The Department of Energy’s Pacific Northwest National Laboratory (PNNL) has released a study claiming that algae-derived oils could replace 17 percent of the nation’s imported oil by 2022. Mark Wigmosta, et al., “National microalgae biofuel production potential and resource demand,” Water Resources Research, April 13, 2011. “Algae has been a hot topic of biofuel discussions recently, but no one has taken such a detailed look at how much America could make— and how much water and land it would require-until now,” lead author and PNNL hydrologist Mark Wigmosta said. “Algae could be part of the solution to the nation’s energy puzzle—if we’re smart about where we place growth ponds and the technical challenges to achieving commercial-scale algal biofuel production are met.”

Researchers factored in how much water would need to be replaced due to evaporation over 30 years and “analyzed previously published data to determine how much algae can grow in open, outdoor ponds of fresh water while using current technologies.” Concluding that “water use could be drastically cut if algae is grown in the sunniest and most humid climates: the Gulf Coast, the Southeastern Seaboard and the Great Lakes,” researchers estimated that the amount of land needed to produce the algae would be roughly the size of South Carolina. They also determined that “21 billion gallons of algal oil, equal to the 2022 advanced biofuels goal set out by the Energy Independence and Security Act, can be produced with American-grown algae.” See PNNL Press Release, April 13, 2011.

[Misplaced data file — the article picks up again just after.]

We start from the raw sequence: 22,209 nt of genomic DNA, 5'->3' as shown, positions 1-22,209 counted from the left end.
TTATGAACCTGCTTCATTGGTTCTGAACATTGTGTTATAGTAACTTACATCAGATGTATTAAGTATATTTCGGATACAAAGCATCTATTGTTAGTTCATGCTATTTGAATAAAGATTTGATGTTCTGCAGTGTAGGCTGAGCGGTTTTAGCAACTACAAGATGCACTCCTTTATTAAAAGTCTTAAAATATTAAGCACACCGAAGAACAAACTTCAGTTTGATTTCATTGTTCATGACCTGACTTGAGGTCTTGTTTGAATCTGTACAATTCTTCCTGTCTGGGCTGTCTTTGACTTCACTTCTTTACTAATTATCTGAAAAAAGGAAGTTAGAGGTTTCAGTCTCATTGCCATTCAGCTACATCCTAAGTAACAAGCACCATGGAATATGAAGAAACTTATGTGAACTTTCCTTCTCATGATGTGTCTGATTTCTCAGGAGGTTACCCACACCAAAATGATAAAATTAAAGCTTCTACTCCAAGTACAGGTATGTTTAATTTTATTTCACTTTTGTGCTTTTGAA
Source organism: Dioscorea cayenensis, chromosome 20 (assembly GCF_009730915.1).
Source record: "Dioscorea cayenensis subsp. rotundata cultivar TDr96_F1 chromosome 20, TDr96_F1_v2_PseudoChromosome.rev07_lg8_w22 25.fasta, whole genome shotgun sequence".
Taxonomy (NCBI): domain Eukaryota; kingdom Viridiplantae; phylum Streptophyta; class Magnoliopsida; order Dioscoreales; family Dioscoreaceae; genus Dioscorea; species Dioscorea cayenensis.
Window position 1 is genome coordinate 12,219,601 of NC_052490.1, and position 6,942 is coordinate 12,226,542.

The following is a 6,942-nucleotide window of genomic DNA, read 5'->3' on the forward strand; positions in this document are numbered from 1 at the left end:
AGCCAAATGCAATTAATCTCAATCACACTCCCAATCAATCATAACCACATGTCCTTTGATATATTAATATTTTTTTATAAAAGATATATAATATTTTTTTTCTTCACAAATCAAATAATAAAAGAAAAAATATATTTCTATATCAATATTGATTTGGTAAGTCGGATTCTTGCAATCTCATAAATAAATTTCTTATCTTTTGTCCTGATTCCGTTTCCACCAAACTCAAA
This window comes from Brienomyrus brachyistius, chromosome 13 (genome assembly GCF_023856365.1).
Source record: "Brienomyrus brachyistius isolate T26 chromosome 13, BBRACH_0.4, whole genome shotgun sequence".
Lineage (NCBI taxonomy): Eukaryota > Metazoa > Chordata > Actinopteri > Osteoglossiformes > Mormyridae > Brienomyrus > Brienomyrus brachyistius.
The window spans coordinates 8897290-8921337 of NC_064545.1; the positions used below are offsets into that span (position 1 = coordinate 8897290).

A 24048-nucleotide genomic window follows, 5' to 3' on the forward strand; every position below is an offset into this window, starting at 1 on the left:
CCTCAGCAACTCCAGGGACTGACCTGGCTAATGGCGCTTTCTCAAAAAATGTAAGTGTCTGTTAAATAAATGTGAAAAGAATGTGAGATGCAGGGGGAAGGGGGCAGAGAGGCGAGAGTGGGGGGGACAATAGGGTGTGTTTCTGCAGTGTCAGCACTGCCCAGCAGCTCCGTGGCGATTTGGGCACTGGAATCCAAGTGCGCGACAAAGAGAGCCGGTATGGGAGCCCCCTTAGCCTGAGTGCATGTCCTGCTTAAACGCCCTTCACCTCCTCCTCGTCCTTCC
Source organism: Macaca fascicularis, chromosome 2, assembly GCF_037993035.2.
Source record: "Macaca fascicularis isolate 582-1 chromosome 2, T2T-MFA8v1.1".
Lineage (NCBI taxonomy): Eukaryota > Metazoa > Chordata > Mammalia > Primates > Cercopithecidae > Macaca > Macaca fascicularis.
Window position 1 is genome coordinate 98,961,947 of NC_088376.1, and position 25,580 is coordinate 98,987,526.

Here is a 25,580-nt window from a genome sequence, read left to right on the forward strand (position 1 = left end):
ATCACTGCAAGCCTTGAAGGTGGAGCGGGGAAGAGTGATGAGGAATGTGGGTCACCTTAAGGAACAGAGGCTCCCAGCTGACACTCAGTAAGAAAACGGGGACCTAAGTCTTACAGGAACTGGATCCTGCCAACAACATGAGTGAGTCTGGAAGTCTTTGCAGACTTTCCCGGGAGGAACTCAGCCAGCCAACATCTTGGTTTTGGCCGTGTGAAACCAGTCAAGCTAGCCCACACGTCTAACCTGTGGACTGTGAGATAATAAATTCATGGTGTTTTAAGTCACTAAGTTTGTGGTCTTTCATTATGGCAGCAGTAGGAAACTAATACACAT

In a related development, photosynthetic bacteria called cyanobacteria may reportedly provide promise in the advancement of algae fuels. Cyanobacteria, which “used to be known as blue-green algae—just another kind of pond scum,” do not store oily fats in their cells like microalgae. Evidently, many varieties can easily integrate foreign DNA, making them “ideal fuel candidates,” some microbiologists believe. See Greenwire, March 29, 2011.